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Michelle Stockwell was stopped by the flu before presenting at the October 2009 seminar, so we are pleased that she has agreed to talk to us again on the ongoing research findings in relation to the survival of the Green and Golden Bell Frog (G&GBF). She will be joined by Mike Mahony, University of Newcastle researcher, talking about the current state of Cane Toad management in Australia.

Michelle is from the Amphibian Research Group at the University of Newcastle's School of Environmental and Life Sciences and her ongoing research has focused on the G&GBF. The amphibian chyrtid fungus (Batrachochytrium dendrobatidis) is an aquatic pathogen that infects the outer epidermal layers of post-metamorphic amphibians causing the fatal disease chytridiomycosis. Chytridiomycosis has been implicated in the decline and extinction of over 200 amphibian species worldwide, one of which is the G&GBF (Litoria aurea). The G&GBF is an endangered pond breeding species that has declined from over 90% of its former range and currently occurs as a series of isolated populations in highly disturbed coastal environments. G&GBFs are very susceptible to chytridiomycosis and yet many remaining populations persist with low-level chytrid infections. This study investigated the role of environmental inhibitors of the chyrtid fungus in allowing the G&GBF to persist. The presentation will also cover implications of the Environmental Protection and Biodiversity Conservation Act with respect to this species.

Mike Mahoney is from the University of Newcastle where he is the resident frog expert. He was a member of the Federal Government's Cane Toad Advisory Committee. Many methods of biological control have been canvassed and closely scrutinised for Cane Toads. None have been successful to-date, and the most promising are years away from field testing and application. Mike will briefly review the various approaches and the current state of play.

The action of invasive animal and plants (weeds) is second only to habitat destruction as a cause of biodiversity loss, and Cane Toads are listed among 20 invasive vertebrates worldwide. There has been a considerable focus on managing the invasion of the Cane Toad both overseas and in Australia. Unfortunately, the story is not good; the toad is predicted to extend across the entire northern savannah (eastern and western Kimberleys) to the northern edge of the Great Sandy Desert. Additionally, the southwest of WA and much of the east coast is also suitable habitat.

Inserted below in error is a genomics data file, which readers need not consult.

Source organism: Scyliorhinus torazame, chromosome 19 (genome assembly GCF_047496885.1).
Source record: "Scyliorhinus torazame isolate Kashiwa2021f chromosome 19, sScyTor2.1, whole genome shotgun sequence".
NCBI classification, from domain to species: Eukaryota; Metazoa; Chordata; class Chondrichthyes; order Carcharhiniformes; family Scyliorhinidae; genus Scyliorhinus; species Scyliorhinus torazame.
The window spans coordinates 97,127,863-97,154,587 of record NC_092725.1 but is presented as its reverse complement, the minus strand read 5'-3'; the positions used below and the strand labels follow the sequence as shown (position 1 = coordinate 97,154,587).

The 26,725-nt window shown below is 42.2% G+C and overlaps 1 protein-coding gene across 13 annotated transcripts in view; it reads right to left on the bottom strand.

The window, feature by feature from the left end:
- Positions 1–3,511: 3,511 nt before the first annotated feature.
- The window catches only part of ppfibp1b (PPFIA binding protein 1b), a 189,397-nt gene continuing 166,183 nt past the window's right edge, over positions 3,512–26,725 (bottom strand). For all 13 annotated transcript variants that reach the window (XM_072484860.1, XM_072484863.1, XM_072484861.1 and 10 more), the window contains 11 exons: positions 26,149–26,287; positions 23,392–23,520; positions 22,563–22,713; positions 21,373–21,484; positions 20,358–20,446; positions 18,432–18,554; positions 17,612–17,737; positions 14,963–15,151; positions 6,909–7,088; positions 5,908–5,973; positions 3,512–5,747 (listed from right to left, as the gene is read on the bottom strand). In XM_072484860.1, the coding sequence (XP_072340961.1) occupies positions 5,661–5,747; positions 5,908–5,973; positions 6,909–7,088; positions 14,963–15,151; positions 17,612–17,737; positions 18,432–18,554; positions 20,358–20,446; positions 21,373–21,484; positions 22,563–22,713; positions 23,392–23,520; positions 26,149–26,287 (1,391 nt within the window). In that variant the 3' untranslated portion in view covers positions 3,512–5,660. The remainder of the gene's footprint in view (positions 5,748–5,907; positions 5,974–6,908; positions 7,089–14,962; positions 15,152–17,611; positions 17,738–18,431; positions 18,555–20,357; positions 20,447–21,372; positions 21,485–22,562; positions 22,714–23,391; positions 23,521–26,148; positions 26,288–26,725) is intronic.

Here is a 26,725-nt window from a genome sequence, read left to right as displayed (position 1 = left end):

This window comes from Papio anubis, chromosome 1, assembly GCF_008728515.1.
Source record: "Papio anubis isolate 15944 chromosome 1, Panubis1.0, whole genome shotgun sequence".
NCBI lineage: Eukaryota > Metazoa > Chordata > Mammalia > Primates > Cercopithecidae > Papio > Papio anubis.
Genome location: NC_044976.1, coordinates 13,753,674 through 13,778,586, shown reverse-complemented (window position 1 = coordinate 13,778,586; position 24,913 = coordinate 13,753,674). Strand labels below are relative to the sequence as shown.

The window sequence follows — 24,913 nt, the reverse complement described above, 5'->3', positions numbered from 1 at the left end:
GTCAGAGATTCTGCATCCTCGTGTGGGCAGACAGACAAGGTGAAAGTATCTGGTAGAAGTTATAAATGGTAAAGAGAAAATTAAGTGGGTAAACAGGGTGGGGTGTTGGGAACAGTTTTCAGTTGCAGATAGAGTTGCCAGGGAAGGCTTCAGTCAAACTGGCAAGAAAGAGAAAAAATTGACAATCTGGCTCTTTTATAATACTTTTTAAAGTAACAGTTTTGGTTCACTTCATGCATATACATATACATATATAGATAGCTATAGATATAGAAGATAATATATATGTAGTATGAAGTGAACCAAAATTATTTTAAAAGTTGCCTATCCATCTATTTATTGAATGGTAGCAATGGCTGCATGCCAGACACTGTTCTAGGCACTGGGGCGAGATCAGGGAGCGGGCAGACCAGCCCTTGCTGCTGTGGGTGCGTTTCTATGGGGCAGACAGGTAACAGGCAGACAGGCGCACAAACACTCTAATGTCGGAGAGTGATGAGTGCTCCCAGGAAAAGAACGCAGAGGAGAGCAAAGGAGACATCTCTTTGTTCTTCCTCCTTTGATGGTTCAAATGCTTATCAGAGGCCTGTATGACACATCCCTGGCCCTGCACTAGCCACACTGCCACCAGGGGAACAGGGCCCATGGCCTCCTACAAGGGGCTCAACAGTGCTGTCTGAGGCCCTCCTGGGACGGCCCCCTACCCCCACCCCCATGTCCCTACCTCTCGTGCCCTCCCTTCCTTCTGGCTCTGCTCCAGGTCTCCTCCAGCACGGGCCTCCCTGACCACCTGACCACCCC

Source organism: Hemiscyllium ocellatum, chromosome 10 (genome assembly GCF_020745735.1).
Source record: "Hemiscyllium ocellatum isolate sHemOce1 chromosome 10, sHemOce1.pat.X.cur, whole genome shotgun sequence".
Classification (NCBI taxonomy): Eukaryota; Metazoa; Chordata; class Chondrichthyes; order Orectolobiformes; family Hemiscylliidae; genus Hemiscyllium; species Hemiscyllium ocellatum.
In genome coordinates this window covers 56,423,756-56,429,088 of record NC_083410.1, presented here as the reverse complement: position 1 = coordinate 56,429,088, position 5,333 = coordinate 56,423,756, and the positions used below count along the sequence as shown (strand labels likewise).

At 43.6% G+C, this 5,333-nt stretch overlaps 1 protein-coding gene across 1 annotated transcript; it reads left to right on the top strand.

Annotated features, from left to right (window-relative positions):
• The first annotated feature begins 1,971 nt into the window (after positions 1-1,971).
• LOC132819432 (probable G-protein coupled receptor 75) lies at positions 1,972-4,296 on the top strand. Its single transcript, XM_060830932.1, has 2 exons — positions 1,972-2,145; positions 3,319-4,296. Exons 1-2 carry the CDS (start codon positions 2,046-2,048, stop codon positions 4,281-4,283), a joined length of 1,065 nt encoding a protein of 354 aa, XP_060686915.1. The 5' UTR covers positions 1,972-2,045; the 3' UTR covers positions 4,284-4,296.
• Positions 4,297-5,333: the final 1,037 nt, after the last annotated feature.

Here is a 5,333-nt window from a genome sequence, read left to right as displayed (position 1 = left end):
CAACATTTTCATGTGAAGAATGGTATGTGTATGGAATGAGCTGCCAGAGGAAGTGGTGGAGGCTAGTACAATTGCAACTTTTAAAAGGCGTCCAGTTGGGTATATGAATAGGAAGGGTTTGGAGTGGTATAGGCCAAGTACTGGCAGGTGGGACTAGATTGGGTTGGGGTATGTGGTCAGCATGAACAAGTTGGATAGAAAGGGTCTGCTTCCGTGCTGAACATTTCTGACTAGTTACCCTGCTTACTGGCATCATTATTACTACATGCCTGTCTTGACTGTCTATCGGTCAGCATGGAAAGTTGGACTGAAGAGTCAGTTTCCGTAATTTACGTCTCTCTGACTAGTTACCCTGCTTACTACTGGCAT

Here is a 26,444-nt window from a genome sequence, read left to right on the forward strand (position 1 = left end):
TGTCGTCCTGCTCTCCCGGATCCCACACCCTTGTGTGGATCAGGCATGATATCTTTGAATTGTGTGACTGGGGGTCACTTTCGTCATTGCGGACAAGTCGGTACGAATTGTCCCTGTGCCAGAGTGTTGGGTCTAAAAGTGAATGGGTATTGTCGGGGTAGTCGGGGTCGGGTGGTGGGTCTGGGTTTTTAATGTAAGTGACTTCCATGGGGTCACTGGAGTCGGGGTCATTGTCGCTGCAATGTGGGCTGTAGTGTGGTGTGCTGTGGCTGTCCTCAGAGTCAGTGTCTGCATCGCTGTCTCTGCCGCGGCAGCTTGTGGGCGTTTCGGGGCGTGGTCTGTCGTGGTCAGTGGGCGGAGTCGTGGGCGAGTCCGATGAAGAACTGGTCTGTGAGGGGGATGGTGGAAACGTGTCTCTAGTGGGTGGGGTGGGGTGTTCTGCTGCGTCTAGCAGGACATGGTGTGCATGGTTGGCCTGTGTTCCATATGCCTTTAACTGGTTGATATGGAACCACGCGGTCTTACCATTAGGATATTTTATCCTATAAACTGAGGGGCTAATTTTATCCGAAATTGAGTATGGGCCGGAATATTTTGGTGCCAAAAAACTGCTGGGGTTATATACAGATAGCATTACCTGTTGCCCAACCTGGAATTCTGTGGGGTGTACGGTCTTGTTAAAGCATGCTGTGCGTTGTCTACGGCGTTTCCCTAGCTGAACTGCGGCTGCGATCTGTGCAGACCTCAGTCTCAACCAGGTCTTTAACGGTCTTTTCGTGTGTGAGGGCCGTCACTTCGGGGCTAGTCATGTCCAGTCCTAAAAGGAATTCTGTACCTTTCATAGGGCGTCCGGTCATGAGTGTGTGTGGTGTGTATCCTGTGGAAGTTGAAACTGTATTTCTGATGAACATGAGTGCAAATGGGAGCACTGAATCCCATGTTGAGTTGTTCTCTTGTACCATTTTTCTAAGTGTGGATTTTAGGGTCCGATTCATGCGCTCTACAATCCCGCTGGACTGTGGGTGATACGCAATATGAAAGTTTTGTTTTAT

Opinions on managing Cane Toads range from "no Australian animal has been shown to go extinct because of the toad, and we should not waste resources on the animal" to "it is a scourge that alters food webs and ecosystems" and should be removed without further consideration. Some of the scientific evidence and management strategies being pursued in northern Australia will be discussed. However, it is bitter sweet irony that we have spent more and know more about toads than any native amphibian.

About HEI

HEI was established in 1988 to provide a forum for the interaction of people working in environmentally oriented fields in the Hunter Region. HEI is a non profit organisation, managed by a Committee and operating under a formal Constitution.

The objectives of the HEI are to:

*Propagate and promote the knowledge and skills of those involved in the environmental field;

*Disseminate information related to environmental disciplines to practitioners and the community;

*Increase environmental awareness;

*Provide impartial comment or assessment, where appropriate, on environmental issues; and

*Promote the advancement of environmental management.

The objectives above are fulfilled mainly through seminar presentations by guest speakers on a broad range of environmental topics.

Customs House Hotel

Watt Street (Corner of Bond Street) Newcastle NSW 2300, Australia

Organiser Information

Jon Novoselac
Hunter Environmental Institute
02 4911 4900

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